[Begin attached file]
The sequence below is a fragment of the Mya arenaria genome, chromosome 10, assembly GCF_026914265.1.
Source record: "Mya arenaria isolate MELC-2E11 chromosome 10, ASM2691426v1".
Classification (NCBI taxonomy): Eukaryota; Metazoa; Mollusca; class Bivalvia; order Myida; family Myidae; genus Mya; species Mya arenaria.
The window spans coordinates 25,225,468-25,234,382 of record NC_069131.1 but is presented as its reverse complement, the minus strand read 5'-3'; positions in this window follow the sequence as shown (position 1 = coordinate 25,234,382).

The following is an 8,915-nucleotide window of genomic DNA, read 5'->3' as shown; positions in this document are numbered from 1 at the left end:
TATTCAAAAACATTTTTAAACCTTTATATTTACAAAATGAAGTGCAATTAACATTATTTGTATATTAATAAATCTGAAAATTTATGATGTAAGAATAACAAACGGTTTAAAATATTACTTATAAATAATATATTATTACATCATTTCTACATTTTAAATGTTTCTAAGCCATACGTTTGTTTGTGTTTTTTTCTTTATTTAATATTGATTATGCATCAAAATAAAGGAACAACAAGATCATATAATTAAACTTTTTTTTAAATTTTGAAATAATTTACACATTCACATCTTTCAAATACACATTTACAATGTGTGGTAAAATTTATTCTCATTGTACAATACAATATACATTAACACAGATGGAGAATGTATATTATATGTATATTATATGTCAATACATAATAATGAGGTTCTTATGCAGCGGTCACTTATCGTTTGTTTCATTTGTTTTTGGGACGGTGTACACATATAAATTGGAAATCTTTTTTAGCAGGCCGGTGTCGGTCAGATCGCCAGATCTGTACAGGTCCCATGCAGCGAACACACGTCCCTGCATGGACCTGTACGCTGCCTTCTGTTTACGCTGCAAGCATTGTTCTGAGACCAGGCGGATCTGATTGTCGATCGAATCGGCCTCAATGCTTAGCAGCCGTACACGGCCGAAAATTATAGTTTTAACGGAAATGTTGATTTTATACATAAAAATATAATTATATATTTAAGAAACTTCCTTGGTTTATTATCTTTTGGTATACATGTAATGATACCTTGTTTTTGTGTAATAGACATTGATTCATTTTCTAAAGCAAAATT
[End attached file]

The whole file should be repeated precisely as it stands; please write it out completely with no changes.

The sequence below is a fragment of the Mya arenaria genome, chromosome 10, assembly GCF_026914265.1.
Source record: "Mya arenaria isolate MELC-2E11 chromosome 10, ASM2691426v1".
Classification (NCBI taxonomy): Eukaryota; Metazoa; Mollusca; class Bivalvia; order Myida; family Myidae; genus Mya; species Mya arenaria.
The window spans coordinates 25,225,468-25,234,382 of record NC_069131.1 but is presented as its reverse complement, the minus strand read 5'-3'; positions in this window follow the sequence as shown (position 1 = coordinate 25,234,382).

The following is an 8,915-nucleotide window of genomic DNA, read 5'->3' as shown; positions in this document are numbered from 1 at the left end:
TATTCAAAAACATTTTTAAACCTTTATATTTACAAAATGAAGTGCAATTAACATTATTTGTATATTAATAAATCTGAAAATTTATGATGTAAGAATAACAAACGGTTTAAAATATTACTTATAAATAATATATTATTACATCATTTCTACATTTTAAATGTTTCTAAGCCATACGTTTGTTTGTGTTTTTTTCTTTATTTAATATTGATTATGCATCAAAATAAAGGAACAACAAGATCATATAATTAAACTTTTTTTTAAATTTTGAAATAATTTACACATTCACATCTTTCAAATACACATTTACAATGTGTGGTAAAATTTATTCTCATTGTACAATACAATATACATTAACACAGATGGAGAATGTATATTATATGTATATTATATGTCAATACATAATAATGAGGTTCTTATGCAGCGGTCACTTATCGTTTGTTTCATTTGTTTTTGGGACGGTGTACACATATAAATTGGAAATCTTTTTTAGCAGGCCGGTGTCGGTCAGATCGCCAGATCTGTACAGGTCCCATGCAGCGAACACACGTCCCTGCATGGACCTGTACGCTGCCTTCTGTTTACGCTGCAAGCATTGTTCTGAGACCAGGCGGATCTGATTGTCGATCGAATCGGCCTCAATGCTTAGCAGCCGTACACGGCCGAAAATTATAGTTTTAACGGAAATGTTGATTTTATACATAAAAATATAATTATATATTTAAGAAACTTCCTTGGTTTATTATCTTTTGGTATACATGTAATGATACCTTGTTTTTGTGTAATAGACATTGATTCATTTTCTAAAGCAAAATT